Jenkins created support for two alternative means of applying the Elrod-Branti exception: the broad reading of Jenkins justified political patronage dismissals for any employee acting as an elected official's " alter ego" without reference to any specific job duties; the narrow reading of Jenkins justified political patronage dismissals only where analysis of the employee's particular job duties demonstrated a confidential, policymaking, or public contact role. See Bland, 730 F.3d at 391-92. In light of this ambiguity, from December 2009 until the Bland court's ruling in September 2013, proper application of the Elrod-Branti exception was not sufficiently clear for government officials to know whether certain political patronage dismissals would violate the Constitution. In this case, assuming Vanterpool's allegations to be true, Defendants terminated Vanterpool in May 2012 because her speech demonstrated political affiliation with Cuccinelli's political rival. The Parties have pointed to no authority subsequent to December 2009 which would have indicated that the narrow reading of Jenkins controlled the correct application of the Elrod-Branti exception.[5] Accordingly,

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the Court finds that the correct application of the Elrod-Branti exception was not clearly established in the Fourth Circuit at all times relevant to this action, and Defendants are entitled to qualified immunity.[6]

C. Merits of the Amended Complaint

Turning to the merits of Vanterpool's Amended Complaint, the Court finds that the Motion to Dismiss must be granted for several reasons. First, application of the Elrod-Branti exception shows that Assistant Attorneys General in positions such as Vanterpool's may be fired for their political affiliation, making Counts One and Three fails as a matter of law. Second, Vanterpool fails to allege sufficient facts to plausibly state a claim that Defendants terminated her in retaliation for her silence, making Count Two fail as a matter of law. Third, Vanterpool fails to allege sufficient facts to plausibly state a claim that Cuccinelli was personally involved in her termination, making all Counts fail as a matter of law as to the former Attorney General.

1. Counts One and Three

Vanterpool brings independent claims for retaliation on the basis of her speech--Count One--and for retaliation on the basis of her political affiliation--Count Three. However, the speech for which Vanterpool claims she was terminated is limited only to the Comment. Assuming, without deciding, that some part of the Comment related to a matter of public concern and could, therefore, merit First Amendment protection, the Comment constituted political disloyalty to Attorney General Cuccinelli. This fact was effectively conceded by Vanterpool at the hearing held on December 13, 2013, at which her counsel argued that the Comment garners First Amendment protection from its status as political speech. Accordingly, whether the Elrod-Branti exception applies to Vanterpool is dispositive of both Counts One and Three. See Bland, 730 F.3d at 375 n.5 (" In cases in which the Elrod-Branti exception applies, and an employer thus can terminate his employees for political disloyalty, he may also terminate them for speech that constitutes such disloyalty." ).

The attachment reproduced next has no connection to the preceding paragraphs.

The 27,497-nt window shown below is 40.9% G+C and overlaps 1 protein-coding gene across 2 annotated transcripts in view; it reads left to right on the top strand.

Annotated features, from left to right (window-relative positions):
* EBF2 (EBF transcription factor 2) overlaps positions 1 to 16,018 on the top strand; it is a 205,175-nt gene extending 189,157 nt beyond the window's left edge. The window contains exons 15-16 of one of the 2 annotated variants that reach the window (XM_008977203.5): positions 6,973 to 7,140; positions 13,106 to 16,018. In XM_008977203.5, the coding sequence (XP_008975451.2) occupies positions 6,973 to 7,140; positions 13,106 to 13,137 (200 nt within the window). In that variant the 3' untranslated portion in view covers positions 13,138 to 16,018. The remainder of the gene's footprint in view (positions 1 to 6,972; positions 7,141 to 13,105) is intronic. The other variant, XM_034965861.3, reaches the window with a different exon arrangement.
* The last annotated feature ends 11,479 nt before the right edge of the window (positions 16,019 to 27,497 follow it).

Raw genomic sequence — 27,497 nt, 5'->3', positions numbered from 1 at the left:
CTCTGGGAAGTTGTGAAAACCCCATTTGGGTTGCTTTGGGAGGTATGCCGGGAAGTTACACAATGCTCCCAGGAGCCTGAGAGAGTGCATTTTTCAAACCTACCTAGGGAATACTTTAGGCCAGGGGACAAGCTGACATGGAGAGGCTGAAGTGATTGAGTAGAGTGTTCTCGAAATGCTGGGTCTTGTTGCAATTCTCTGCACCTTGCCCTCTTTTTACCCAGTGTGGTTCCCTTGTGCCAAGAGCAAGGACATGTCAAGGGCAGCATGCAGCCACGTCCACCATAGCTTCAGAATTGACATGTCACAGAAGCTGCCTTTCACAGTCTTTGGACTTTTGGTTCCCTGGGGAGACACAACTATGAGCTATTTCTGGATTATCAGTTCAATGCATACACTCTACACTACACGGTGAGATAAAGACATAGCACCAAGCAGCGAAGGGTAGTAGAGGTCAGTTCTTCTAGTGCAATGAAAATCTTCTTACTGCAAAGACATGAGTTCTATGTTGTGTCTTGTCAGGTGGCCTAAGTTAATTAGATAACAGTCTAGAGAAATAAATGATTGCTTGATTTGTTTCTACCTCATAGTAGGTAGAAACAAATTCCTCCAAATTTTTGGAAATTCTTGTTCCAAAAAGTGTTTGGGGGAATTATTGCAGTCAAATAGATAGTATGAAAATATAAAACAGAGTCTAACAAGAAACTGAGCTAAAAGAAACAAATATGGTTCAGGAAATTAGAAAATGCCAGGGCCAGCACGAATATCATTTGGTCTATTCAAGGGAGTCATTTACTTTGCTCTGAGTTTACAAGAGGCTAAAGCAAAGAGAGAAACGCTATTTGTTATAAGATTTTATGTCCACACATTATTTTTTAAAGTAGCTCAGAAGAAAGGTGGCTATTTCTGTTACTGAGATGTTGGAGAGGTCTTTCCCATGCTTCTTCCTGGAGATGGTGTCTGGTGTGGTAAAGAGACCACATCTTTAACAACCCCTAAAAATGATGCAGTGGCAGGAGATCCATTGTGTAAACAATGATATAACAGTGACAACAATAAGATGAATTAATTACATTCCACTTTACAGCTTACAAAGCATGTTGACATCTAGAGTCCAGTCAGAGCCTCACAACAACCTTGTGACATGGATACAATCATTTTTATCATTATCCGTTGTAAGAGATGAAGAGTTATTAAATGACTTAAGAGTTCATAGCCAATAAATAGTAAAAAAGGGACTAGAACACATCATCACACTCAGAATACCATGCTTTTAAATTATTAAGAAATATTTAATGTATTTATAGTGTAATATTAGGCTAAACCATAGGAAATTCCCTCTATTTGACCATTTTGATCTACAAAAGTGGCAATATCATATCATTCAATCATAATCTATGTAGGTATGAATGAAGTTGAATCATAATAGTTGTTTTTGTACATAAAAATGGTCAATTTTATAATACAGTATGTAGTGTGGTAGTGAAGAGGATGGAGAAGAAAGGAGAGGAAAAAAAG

In Stott v. Haworth, 916 F.2d 134, the Fourth Circuit developed a two-part test to determine whether an individual could be terminated on the basis of political affiliation under the Elrod-Branti exception. The first part of the required inquiry involves examining whether the " position involve[s] government decisionmaking on issues where there is room for political disagreement on goals or their implementation." Id. at 141 (quoting Jimenez Fuentes, 807 F.2d at 241-42). The second part of the required inquiry involves examination of the position's particular responsibilities " to determine whether it resembles a policymaker, a privy to confidential information, a communicator, or some other office holder whose function is such that party affiliation is an equally appropriate requirement." Id. at 142. The position that must be examined is that which the terminated employee actually held. See Bland, 730 F.3d at 377. At

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bottom, courts must determine whether " there is a rational connection between shared ideology and job performance." Stott, 916 F.2d at 142 (quoting Savage v. Gorski, 850 F.2d 64, 68 (2d Cir. 1988)).